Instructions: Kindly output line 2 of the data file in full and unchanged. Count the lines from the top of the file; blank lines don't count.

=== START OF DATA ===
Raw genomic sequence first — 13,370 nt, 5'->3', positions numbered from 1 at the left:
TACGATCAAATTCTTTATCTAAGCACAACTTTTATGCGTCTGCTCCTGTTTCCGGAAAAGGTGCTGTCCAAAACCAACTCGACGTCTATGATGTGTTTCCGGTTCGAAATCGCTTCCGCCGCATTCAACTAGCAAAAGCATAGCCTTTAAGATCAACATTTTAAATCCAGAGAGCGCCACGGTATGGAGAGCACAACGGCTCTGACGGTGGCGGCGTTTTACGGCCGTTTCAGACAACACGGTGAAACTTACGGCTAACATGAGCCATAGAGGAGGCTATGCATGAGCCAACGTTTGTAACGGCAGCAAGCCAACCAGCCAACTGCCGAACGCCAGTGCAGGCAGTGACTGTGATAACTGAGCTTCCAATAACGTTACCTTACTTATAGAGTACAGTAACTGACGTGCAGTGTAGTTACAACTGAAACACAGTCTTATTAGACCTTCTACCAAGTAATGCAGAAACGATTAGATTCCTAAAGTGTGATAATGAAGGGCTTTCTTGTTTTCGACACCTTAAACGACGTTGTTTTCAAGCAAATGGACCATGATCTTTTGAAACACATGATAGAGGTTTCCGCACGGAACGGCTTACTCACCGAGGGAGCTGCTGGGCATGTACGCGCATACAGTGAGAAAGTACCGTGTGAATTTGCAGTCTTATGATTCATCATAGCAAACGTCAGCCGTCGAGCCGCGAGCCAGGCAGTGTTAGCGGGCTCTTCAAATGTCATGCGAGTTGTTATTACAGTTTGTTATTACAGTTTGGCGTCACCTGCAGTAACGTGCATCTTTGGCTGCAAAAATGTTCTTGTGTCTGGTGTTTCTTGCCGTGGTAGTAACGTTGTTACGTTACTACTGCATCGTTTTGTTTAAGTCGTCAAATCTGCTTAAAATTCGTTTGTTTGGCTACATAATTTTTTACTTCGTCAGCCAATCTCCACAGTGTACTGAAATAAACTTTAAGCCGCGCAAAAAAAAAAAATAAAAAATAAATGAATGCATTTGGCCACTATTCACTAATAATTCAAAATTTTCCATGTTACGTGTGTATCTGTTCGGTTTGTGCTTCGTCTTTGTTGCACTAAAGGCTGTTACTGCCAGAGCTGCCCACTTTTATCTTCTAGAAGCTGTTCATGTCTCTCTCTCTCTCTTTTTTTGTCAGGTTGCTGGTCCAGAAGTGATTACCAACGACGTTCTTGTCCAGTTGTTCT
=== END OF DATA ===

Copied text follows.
TACGATCAAATTCTTTATCTAAGCACAACTTTTATGCGTCTGCTCCTGTTTCCGGAAAAGGTGCTGTCCAAAACCAACTCGACGTCTATGATGTGTTTCCGGTTCGAAATCGCTTCCGCCGCATTCAACTAGCAAAAGCATAGCCTTTAAGATCAACATTTTAAATCCAGAGAGCGCCACGGTATGGAGAGCACAACGGCTCTGACGGTGGCGGCGTTTTACGGCCGTTTCAGACAACACGGTGAAACTTACGGCTAACATGAGCCATAGAGGAGGCTATGCATGAGCCAACGTTTGTAACGGCAGCAAGCCAACCAGCCAACTGCCGAACGCCAGTGCAGGCAGTGACTGTGATAACTGAGCTTCCAATAACGTTACCTTACTTATAGAGTACAGTAACTGACGTGCAGTGTAGTTACAACTGAAACACAGTCTTATTAGACCTTCTACCAAGTAATGCAGAAACGATTAGATTCCTAAAGTGTGATAATGAAGGGCTTTCTTGTTTTCGACACCTTAAACGACGTTGTTTTCAAGCAAATGGACCATGATCTTTTGAAACACATGATAGAGGTTTCCGCACGGAACGGCTTACTCACCGAGGGAGCTGCTGGGCATGTACGCGCATACAGTGAGAAAGTACCGTGTGAATTTGCAGTCTTATGATTCATCATAGCAAACGTCAGCCGTCGAGCCGCGAGCCAGGCAGTGTTAGCGGGCTCTTCAAATGTCATGCGAGTTGTTATTACAGTTTGTTATTACAGTTTGGCGTCACCTGCAGTAACGTGCATCTTTGGCTGCAAAAATGTTCTTGTGTCTGGTGTTTCTTGCCGTGGTAGTAACGTTGTTACGTTACTACTGCATCGTTTTGTTTAAGTCGTCAAATCTGCTTAAAATTCGTTTGTTTGGCTACATAATTTTTTACTTCGTCAGCCAATCTCCACAGTGTACTGAAATAAACTTTAAGCCGCGCAAAAAAAAAAAATAAAAAATAAATGAATGCATTTGGCCACTATTCACTAATAATTCAAAATTTTCCATGTTACGTGTGTATCTGTTCGGTTTGTGCTTCGTCTTTGTTGCACTAAAGGCTGTTACTGCCAGAGCTGCCCACTTTTATCTTCTAGAAGCTGTTCATGTCTCTCTCTCTCTCTTTTTTTGTCAGGTTGCTGGTCCAGAAGTGATTACCAACGACGTTCTTGTCCAGTTGTTCT